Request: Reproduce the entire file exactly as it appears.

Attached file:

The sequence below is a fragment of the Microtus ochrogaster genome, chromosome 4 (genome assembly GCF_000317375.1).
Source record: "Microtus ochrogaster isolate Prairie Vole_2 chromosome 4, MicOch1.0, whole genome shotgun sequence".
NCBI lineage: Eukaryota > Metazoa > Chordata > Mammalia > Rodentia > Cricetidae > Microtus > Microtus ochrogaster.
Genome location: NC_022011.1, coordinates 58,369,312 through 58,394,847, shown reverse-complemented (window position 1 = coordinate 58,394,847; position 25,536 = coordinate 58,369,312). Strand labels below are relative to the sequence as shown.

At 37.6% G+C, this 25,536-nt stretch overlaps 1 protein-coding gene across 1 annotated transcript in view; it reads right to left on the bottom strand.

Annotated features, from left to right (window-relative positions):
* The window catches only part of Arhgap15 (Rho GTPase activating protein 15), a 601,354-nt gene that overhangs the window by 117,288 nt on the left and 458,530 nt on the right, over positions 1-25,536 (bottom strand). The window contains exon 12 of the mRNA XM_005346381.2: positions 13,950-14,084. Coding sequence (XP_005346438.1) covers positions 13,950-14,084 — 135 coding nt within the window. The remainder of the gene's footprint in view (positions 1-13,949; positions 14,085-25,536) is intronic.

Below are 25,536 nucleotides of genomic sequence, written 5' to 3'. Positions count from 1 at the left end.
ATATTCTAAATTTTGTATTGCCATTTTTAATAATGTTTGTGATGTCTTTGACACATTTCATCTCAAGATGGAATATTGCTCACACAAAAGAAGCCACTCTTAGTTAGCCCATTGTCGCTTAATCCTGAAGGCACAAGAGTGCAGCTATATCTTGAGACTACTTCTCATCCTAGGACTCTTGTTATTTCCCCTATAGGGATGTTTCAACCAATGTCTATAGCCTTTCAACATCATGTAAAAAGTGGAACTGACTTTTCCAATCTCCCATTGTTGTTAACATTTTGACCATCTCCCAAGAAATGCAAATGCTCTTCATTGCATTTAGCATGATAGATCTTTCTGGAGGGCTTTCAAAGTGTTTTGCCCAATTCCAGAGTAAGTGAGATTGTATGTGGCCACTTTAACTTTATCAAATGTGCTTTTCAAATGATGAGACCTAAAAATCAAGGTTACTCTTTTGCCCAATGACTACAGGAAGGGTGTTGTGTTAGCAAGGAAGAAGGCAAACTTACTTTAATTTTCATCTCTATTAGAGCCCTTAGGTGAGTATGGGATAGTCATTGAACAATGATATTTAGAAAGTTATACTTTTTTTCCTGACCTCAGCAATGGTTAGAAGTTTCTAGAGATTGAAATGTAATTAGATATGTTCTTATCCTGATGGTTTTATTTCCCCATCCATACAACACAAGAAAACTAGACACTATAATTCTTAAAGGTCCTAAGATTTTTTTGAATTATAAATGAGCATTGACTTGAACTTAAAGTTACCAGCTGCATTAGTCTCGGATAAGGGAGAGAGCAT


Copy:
The sequence below is a fragment of the Microtus ochrogaster genome, chromosome 4 (genome assembly GCF_000317375.1).
Source record: "Microtus ochrogaster isolate Prairie Vole_2 chromosome 4, MicOch1.0, whole genome shotgun sequence".
NCBI lineage: Eukaryota > Metazoa > Chordata > Mammalia > Rodentia > Cricetidae > Microtus > Microtus ochrogaster.
Genome location: NC_022011.1, coordinates 58,369,312 through 58,394,847, shown reverse-complemented (window position 1 = coordinate 58,394,847; position 25,536 = coordinate 58,369,312). Strand labels below are relative to the sequence as shown.

At 37.6% G+C, this 25,536-nt stretch overlaps 1 protein-coding gene across 1 annotated transcript in view; it reads right to left on the bottom strand.

Annotated features, from left to right (window-relative positions):
* The window catches only part of Arhgap15 (Rho GTPase activating protein 15), a 601,354-nt gene that overhangs the window by 117,288 nt on the left and 458,530 nt on the right, over positions 1-25,536 (bottom strand). The window contains exon 12 of the mRNA XM_005346381.2: positions 13,950-14,084. Coding sequence (XP_005346438.1) covers positions 13,950-14,084 — 135 coding nt within the window. The remainder of the gene's footprint in view (positions 1-13,949; positions 14,085-25,536) is intronic.

Below are 25,536 nucleotides of genomic sequence, written 5' to 3'. Positions count from 1 at the left end.
ATATTCTAAATTTTGTATTGCCATTTTTAATAATGTTTGTGATGTCTTTGACACATTTCATCTCAAGATGGAATATTGCTCACACAAAAGAAGCCACTCTTAGTTAGCCCATTGTCGCTTAATCCTGAAGGCACAAGAGTGCAGCTATATCTTGAGACTACTTCTCATCCTAGGACTCTTGTTATTTCCCCTATAGGGATGTTTCAACCAATGTCTATAGCCTTTCAACATCATGTAAAAAGTGGAACTGACTTTTCCAATCTCCCATTGTTGTTAACATTTTGACCATCTCCCAAGAAATGCAAATGCTCTTCATTGCATTTAGCATGATAGATCTTTCTGGAGGGCTTTCAAAGTGTTTTGCCCAATTCCAGAGTAAGTGAGATTGTATGTGGCCACTTTAACTTTATCAAATGTGCTTTTCAAATGATGAGACCTAAAAATCAAGGTTACTCTTTTGCCCAATGACTACAGGAAGGGTGTTGTGTTAGCAAGGAAGAAGGCAAACTTACTTTAATTTTCATCTCTATTAGAGCCCTTAGGTGAGTATGGGATAGTCATTGAACAATGATATTTAGAAAGTTATACTTTTTTTCCTGACCTCAGCAATGGTTAGAAGTTTCTAGAGATTGAAATGTAATTAGATATGTTCTTATCCTGATGGTTTTATTTCCCCATCCATACAACACAAGAAAACTAGACACTATAATTCTTAAAGGTCCTAAGATTTTTTTGAATTATAAATGAGCATTGACTTGAACTTAAAGTTACCAGCTGCATTAGTCTCGGATAAGGGAGAGAGCAT